Ingredients We Avoid
Unfortunately, many ingredients found in mainstream adult and infant skincare are
potentially harmful to delicate and sensitive skin. Little Forest's mission is to
create the highest quality hair and skin care products for infants and their families.
The following information highlights the research done on some of the most common
yet harmful ingredients found in mainstream adult and infant skin and hair care.
1. WHAT TO EXPECT FROM YOUR BABY, YOUR CHILD'S HEALTH,
Barton D. Schmitt, M.D., F.A.A.P., Bantam Books, 1991.
Chemicals called phthalates are found in many consumer products including soft plastic toys,
cosmetics and fragrances. A small study has found elevated levels of phthalates in the urine
of babies who had recently used shampoos, powders, and lotions containing phthalates.
Whether phthalates pose a risk to humans is currently unknown, however animal studies suggest possible reproductive problems.
Little Forest does not use phthalates in any of our products,
and our fragrances are phthalate-free.
1. Baby Care Products: Possible Sources of Infant Phthalate Exposure Official Journal of the American Academy of Pediatrics (2008)
2. Baby shampoo study raises chemical concerns., Kids and parenting, MSNBC (2008).
Cornstarch, an old-fashioned powder used frequently in diaper rash treatments, is
not recommended for use on yeast-related diaper rashes as it may encourage the growth
of certain yeast and can perpetuate diaper rash.
1. AMERICAN HERBALISM, O.M.D. Tierra, Dr. Michael, The
crossing Press, Freedom,CA (1992), 185
Lanolin has been found to be a common skin sensitizer causing allergic contact skin
rashes. Lanolin usually contains pesticides used on sheep and wool.
1. A CONSUMER'S DICTIONARY OF COSMETIC INGREDIENTS, Ruth
A. Winter, Crown Publisher's, Inc. 1989.
Mineral oil is a mixture of liquid hydrocarbons separated from petroleum that can
cause petrochemical hypersensitivity. Serious carcinogenics are commonly found in
mineral oil. Allergic reactions can lead to arthritis, migraines, hyperkinesis,
epilepsy, and diabetes. Mineral oil can produce symptoms similar to dry skin by
inhibiting the natural moisturizing factor of the skin and can even dissolve the
skin's own natural oil and thereby increase dehydration. It has been attributed
to the single greatest cause of breakouts in women who use a new product.
1. THE NEW MEDICALLY-BASED NO-NONSENSE BEAUTY BOOK, Deborah
Chase, Henry Holt, and Co., 1989, DICTIONARY OF COSMETIC INGREDIENTS, Aubrey Hampton.
Sodium Lauryl Sulfates
Most shampoos, including baby shampoos, contain Sodium Laureth Sulfate (SLES) and/or
Sodium Lauryl Sulfate (SLS). These substances are used to produce high levels of
foam. SLES can irritate the scalp and cause hair loss. SLS has been found to penetrate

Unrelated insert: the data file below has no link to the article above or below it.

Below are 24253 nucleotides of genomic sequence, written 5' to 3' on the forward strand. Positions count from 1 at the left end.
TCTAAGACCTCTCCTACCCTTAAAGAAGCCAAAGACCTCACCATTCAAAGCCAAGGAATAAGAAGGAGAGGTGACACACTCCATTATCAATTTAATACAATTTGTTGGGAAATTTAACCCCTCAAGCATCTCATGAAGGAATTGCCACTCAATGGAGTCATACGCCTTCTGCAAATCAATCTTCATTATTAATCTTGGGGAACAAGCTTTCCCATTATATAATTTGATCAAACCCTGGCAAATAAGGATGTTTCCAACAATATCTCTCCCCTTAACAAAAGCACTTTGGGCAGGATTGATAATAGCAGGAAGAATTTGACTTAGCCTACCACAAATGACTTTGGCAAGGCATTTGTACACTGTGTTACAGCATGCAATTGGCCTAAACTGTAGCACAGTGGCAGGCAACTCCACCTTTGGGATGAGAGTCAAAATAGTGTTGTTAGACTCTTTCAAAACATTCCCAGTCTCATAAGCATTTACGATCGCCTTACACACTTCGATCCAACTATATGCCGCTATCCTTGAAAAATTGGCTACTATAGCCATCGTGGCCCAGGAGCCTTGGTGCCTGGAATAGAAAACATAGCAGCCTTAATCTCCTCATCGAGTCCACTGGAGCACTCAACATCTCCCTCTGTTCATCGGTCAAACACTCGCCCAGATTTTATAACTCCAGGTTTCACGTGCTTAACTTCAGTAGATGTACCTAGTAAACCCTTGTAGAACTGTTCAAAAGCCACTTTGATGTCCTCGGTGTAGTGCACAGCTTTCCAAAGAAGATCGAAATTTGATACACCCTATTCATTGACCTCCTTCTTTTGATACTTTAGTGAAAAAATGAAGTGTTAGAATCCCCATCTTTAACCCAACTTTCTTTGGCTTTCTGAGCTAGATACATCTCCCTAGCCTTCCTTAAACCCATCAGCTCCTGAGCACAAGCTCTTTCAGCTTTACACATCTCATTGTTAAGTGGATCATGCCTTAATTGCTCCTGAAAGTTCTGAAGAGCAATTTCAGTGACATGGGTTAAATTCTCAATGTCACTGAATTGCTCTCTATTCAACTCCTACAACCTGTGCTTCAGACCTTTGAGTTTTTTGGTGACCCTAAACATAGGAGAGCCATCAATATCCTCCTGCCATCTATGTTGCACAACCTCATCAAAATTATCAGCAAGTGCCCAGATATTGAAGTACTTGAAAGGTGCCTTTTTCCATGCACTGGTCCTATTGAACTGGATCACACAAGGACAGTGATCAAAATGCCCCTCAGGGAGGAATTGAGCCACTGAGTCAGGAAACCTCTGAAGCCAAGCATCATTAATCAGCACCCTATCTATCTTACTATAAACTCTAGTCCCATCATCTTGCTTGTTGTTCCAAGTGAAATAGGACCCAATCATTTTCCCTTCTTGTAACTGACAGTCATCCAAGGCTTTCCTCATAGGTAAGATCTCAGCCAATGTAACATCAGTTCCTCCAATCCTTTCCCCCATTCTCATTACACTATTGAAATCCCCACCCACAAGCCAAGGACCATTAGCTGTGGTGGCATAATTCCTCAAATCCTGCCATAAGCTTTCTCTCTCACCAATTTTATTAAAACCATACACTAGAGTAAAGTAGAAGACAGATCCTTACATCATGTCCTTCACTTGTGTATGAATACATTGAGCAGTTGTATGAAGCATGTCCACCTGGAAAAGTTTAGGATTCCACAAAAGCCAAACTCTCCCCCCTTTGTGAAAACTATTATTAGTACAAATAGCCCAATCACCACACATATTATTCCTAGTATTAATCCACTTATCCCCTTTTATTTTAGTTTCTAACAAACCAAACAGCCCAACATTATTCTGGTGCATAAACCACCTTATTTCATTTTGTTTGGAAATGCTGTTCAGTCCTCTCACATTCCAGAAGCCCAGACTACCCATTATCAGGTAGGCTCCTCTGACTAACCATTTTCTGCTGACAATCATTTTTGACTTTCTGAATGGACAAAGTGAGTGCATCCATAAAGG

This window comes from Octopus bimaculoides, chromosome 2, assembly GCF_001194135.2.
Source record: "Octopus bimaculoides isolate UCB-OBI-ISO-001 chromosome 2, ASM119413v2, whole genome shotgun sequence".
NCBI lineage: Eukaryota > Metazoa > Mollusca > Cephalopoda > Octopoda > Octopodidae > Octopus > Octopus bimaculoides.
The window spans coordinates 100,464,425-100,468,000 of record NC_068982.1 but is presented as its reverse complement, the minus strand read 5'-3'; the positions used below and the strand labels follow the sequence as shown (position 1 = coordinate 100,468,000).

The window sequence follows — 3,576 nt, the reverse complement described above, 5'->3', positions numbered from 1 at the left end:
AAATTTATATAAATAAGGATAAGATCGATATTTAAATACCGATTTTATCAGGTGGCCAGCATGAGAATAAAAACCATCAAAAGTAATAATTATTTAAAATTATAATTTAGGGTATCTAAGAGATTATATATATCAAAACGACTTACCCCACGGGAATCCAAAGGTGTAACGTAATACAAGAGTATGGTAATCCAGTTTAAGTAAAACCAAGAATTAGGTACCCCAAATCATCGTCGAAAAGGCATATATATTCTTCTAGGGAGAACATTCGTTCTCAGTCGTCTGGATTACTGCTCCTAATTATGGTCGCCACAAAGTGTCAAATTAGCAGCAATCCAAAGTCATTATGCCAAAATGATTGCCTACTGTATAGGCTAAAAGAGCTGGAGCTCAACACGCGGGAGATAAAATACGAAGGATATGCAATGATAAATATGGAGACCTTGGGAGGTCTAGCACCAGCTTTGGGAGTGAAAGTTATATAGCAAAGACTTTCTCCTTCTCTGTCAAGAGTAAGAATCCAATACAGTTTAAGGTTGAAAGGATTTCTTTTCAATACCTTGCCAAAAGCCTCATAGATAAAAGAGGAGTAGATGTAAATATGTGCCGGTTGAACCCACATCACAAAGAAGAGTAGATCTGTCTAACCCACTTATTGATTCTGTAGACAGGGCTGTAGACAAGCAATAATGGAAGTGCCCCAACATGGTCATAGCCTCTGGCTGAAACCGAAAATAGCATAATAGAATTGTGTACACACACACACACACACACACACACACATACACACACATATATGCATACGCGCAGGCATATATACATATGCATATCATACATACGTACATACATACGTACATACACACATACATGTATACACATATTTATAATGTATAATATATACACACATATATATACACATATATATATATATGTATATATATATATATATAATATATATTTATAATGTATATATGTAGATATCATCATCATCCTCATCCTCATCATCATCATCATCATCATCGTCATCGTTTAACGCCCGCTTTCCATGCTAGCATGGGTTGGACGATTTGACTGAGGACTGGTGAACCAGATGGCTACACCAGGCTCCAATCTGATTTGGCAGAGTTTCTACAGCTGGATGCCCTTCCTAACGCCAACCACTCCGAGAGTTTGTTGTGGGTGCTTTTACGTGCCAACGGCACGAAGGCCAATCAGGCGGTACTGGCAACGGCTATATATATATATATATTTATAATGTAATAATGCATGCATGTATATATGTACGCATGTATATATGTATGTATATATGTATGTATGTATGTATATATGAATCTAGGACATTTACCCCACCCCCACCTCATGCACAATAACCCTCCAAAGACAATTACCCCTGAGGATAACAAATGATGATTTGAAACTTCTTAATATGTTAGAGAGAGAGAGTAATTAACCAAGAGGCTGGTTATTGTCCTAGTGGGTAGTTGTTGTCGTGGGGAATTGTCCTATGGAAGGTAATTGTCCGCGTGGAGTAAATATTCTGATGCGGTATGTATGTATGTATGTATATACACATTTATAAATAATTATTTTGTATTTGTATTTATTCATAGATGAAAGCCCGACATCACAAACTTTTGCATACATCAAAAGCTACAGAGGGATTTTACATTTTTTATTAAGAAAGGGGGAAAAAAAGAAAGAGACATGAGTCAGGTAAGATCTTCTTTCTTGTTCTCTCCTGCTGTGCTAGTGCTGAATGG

the eyes and systemic tissues (brain, heart, liver, etc.). Its retention properties
are long-term and are of particular concern to infants whose eyes are undergoing
substantial growth because a much greater absorption occurs in tissues of younger
eyes. SLS changes the amounts of some proteins in cells of eye tissues. Tissues
of young eyes may be more susceptible to alteration by SLS.
Because SLS forms nitrates, a possible carcinogen, and it is used in shampoos, bubble
baths, shower gels as well as facial cleansers, Dr. David H. Fine, a chemical contaminate
specialist, estimates that a person would be applying 50 to 100 micrograms of nitrosamine
to the skin with each application. By comparison, a person consuming sodium nitrite-preserved
bacon is exposed to less than 1 microgram.
1. DETERGENT PENETRATION INTO YOUNG AND ADULT EYES, DEPARTMENT
OF OPTHMALOGY, Dr. Keith Green, Medical College of Ga., Augusta, Ga.
2. SHAMPOO REPORT, Camille S. Wright, Images International, Inc. 1989 DICTIONARY
OF COSMETIC INGREDIENTS, Aubrey Hampton.
Inhaling baby powder made from talc has been reported to cause pneumonia and even
death. Accidental inhalation of talcum powder accounts for about one percent of
all calls to poison control centers for babies under three years of age.
Some talc has shown contamination from asbestiform fibers. In 1987, the International
Agency for the Research on Cancer (IARC) concluded that there is "sufficient evidence"
for the carcinogenicity to humans of talc containing asbestiform fibers. Since the
FDA does not regulate cosmetic grade talc, the Cancer Prevention Coalition points
out that processing does not remove minute fibers that are asbestos-like.
1. TWO INFANT DEATHS AFTER INHALING BABY POWDER, K. Motumatsu,
H. Adachi, and T. Uno, CHEST 75 (1979) 448-50.
2. MASSIVE ASPIRATION OF TALCUM POWDER BY AN INFANT, F.Brouillete and M.J. Weber,
Canadian Medical Association Journal 119 (1978) 354-355.
3. BABY POWDER, A HAZARD, H.C. Mofeson, J. Greenher and D'Tomasso, et. al Pediatrics
68 (1981), 265-66, E-Mail: MOTHERS@IGC.APC.ORG.